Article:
Black labor and civil rights leaders pressured the government to deal with rampant workplace discrimination. Black trade unionist A. Philip Randolph came up with the idea for a March on Washington in 1941. Backed by Walter White of the NAACP, and other black leaders, the march would protest racial discrimination among defense contractors, federal agencies, and the armed forces. "If American democracy will not insure equality of opportunity, freedom and justice to its citizens, black and white," Randolph argued, "it is a hollow mockery and belies the principles for which it is supposed to stand." The blues singer Josh White put it even more simply in "Defense Factory Blues": "Well, it sho' don' make no sense, when a Negro can't work in the National Defense." Initially planned for 10,000 people, Randolph predicted a few weeks before the scheduled date of the march that more than 100,000 African American protesters might come to the nation's capital. This was no empty threat. Randolph could count on the support of the militant followers in his powerful union, the Brotherhood of Sleeping Car Porters, as well as thousands more demonstrators organized by local March on Washington committees in cities across the country. President Franklin D. Roosevelt met with black leaders in the summer of 1941 to try to persuade them to drop their demands. He was unsuccessful. A few days after the meeting, the president issued Executive Order 8802, which forbid racial discrimination by employers and labor unions working with defense contracts and also set up a Fair Employment Practices Committee (FEPC) to investigate racism in war industries. Randolph called off his march, but he would go on to lead an even greater pilgrimage for jobs and freedom two decades later.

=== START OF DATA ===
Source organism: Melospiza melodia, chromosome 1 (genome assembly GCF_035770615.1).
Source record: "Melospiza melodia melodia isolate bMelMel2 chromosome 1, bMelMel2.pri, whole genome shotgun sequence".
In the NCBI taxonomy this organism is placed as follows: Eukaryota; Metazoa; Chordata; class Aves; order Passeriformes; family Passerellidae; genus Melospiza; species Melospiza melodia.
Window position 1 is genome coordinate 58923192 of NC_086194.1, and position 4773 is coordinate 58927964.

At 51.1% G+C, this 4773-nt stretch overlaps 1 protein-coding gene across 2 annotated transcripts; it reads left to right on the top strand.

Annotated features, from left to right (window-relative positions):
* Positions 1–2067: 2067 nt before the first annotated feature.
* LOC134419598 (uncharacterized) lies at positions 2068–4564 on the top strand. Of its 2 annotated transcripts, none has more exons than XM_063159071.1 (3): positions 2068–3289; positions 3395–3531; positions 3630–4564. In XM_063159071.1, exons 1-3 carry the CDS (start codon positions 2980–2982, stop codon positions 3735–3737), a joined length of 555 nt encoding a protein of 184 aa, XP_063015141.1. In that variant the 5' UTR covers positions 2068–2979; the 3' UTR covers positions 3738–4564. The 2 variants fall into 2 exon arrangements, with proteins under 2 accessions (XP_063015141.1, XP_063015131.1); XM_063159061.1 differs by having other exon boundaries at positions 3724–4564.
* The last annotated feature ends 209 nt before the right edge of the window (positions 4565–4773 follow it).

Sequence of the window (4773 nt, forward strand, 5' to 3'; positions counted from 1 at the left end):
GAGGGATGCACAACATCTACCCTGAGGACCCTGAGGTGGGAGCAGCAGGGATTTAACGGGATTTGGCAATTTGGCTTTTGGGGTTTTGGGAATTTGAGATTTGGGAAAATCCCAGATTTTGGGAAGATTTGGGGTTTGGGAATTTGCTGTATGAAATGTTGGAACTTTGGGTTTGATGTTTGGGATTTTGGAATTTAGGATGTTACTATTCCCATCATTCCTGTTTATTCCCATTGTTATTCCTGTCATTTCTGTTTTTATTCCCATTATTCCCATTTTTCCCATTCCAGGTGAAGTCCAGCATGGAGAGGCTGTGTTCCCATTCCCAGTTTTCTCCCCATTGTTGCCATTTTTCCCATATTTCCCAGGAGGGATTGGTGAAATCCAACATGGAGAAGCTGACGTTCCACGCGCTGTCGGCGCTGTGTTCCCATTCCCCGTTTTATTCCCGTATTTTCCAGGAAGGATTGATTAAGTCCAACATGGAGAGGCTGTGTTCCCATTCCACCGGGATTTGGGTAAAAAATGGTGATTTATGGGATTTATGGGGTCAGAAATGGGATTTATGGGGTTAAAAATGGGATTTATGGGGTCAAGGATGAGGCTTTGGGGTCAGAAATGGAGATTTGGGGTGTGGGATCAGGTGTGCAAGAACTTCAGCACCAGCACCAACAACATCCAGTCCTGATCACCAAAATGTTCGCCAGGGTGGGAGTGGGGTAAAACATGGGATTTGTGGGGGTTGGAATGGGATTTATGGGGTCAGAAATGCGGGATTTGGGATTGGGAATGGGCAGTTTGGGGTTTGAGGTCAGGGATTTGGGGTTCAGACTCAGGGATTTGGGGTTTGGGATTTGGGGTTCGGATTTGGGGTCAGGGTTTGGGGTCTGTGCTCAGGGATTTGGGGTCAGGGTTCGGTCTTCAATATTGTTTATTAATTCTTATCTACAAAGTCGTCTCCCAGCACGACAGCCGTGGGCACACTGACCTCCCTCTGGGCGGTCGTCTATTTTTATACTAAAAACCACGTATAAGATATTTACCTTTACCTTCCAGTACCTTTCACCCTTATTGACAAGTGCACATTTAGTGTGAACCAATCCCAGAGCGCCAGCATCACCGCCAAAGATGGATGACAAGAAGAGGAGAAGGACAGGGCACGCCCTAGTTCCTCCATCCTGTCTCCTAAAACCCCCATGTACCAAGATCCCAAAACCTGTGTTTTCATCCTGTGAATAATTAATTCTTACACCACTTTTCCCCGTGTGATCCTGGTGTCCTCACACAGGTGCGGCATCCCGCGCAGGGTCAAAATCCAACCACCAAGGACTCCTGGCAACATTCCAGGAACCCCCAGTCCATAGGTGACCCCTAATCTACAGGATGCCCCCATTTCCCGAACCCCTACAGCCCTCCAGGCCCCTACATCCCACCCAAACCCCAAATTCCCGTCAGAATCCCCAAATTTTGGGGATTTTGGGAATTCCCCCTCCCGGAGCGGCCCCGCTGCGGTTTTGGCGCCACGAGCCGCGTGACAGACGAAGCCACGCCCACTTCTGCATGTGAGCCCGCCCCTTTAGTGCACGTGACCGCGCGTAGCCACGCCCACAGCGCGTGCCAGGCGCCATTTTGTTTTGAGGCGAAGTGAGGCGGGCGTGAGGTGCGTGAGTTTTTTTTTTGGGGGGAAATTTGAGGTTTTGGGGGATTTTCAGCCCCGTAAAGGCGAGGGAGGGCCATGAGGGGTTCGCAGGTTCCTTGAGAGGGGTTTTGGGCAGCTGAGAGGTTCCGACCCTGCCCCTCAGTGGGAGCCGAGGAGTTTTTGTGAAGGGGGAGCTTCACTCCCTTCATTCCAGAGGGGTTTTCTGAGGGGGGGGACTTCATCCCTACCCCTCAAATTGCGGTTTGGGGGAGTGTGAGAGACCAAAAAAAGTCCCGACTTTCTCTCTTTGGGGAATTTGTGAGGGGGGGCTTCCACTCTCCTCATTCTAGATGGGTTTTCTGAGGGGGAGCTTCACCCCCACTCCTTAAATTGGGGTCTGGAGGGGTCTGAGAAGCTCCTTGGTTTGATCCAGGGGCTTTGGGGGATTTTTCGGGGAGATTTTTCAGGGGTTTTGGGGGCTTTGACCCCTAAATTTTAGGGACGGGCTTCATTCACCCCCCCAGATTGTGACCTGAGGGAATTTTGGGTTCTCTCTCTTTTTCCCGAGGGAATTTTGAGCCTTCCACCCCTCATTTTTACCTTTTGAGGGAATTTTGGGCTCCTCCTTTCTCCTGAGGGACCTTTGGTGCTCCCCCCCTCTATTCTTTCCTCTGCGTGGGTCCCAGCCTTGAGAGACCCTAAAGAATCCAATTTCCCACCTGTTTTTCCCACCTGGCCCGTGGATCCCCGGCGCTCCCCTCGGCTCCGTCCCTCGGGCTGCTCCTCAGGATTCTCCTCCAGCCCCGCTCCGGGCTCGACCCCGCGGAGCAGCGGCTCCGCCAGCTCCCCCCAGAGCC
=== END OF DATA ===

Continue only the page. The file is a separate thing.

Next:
During the early 1940s, despite a small staff and an unenthusiastic southern chairman, the FEPC held hearings around the country, examining the hiring practices of various defense contractors. Earl Dickerson, an outspoken black insurance man and politician from Chicago, served on the FEPC and remembered heading to Los Angeles for hearings early in the war. The aviation contractor Lockheed had around 20,000 employees in southern California, only nine of whom were African Americans. When Dickerson asked where the black employees worked and how long they had been with the company, the Lockheed spokesman sheepishly admitted that they were all janitors, who had been hired just before the hearing. Without the political clout to enforce the president's nondiscrimination order, the FEPC could do little more than slap companies on the wrist with warnings. Integration would come to the defense industries, but only after millions of white men were shipped overseas to fight in the war.